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Environment law


The National Flood Insurance Program (“NFIP”) of 1968 marked its fiftieth anniversary in 2018. Despite the program’s long history, few appreciate that the NFIP was never intended as a permanent federal subsidy for flood-prone properties along rivers and coastlines abandoned as commercially unviable by the private insurance industry. Instead, Congress provided flood insurance at below-cost rates as only an interim solution until state and local governments enacted permanent self-help land-use regulations that would restrict development in risky areas. By encouraging local governments to enact floodplain regulations, Congress intended to shift the costs of development in known flood areas back to those who chose to occupy them, thereby sending a strong signal of danger. But despite its lofty goals, the NFIP has failed miserably: It was more than twenty billion dollars in debt to the U.S. treasury as it turned fifty. At the same time, the nation continues to build in floodplains and to suffer death and devastating property loss from recurrent floods.

What can account for the NFIP’s failings? Although there is extensive literature on the design flaws endemic to the NFIP itself, scant attention has been directed to a pair of external contributors to the program’s ineffectiveness: the regulatory and physical takings doctrines. This Article unpacks the role played by those doctrines in undermining federal flood policy. The modern takings movement was gaining momentum at roughly the same time as the NFIP’s passage, and several of the movement’s often-cited foundational cases took aim at coastal and floodplain development regulations. The conventional justification for the takings doctrine is that it prevents the public from foisting the cost of regulation and government action onto individual property owners. But in the case of coastal and floodplain development, the opposite is often true: The actual or threatened filing of a takings lawsuit can have a costly and chilling impact on regulations, including those encouraged by the NFIP to promote floodplain and coastal safety. As a result, the doctrine has helped to shift the financial costs of risky development to the general public and to make floodplain occupants less safe.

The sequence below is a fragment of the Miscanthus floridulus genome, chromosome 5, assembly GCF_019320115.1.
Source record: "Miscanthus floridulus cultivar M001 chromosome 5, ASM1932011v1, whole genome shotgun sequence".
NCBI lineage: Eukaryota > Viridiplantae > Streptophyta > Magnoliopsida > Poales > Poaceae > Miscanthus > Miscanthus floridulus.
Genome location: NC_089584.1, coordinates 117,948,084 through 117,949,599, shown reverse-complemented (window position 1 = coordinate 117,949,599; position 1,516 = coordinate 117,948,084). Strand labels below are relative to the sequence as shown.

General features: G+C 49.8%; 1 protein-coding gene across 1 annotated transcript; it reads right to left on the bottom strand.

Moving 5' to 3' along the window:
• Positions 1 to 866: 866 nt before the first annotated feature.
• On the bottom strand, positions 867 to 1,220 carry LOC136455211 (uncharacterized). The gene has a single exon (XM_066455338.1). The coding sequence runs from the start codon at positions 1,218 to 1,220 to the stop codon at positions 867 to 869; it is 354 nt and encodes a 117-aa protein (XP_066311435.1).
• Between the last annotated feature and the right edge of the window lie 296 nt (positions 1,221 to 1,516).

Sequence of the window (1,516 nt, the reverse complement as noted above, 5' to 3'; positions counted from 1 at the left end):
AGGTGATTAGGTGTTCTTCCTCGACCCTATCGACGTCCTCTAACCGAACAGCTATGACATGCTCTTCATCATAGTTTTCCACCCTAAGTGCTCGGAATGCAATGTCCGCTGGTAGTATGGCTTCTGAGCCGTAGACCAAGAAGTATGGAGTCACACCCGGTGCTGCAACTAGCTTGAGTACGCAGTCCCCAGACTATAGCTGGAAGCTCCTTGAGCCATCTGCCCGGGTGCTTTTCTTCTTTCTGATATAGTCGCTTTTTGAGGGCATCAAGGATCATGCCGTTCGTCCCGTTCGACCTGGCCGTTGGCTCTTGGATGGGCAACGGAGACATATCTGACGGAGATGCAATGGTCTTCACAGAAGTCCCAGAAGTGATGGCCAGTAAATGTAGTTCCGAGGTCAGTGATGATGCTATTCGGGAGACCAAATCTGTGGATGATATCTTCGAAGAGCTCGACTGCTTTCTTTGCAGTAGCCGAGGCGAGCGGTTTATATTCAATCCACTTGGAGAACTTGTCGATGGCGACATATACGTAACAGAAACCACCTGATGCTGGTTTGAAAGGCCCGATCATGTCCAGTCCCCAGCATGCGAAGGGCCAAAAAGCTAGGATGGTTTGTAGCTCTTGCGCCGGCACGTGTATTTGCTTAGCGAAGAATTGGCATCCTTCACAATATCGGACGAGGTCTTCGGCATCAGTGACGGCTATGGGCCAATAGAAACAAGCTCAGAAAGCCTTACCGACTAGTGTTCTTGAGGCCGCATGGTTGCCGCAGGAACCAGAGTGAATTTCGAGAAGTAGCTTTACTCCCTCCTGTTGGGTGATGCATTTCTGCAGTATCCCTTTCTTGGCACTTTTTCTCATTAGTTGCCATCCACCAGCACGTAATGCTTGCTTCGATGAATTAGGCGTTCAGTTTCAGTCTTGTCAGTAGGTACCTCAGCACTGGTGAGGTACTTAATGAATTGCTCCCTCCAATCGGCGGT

Congress has been well aware of the NFIP’s failings for years and has struggled to come up with a solution that is both politically feasible and financially sustainable. But surprisingly, the national dialogue has ignored the other half of the puzzle — the judicially-created takings doctrine. This Article argues that any durable solution must look at the entire problem and harness the power of both Congress and the courts to send the signal that floodplains are not safe and to create robust incentives for people to stay out of harm’s way.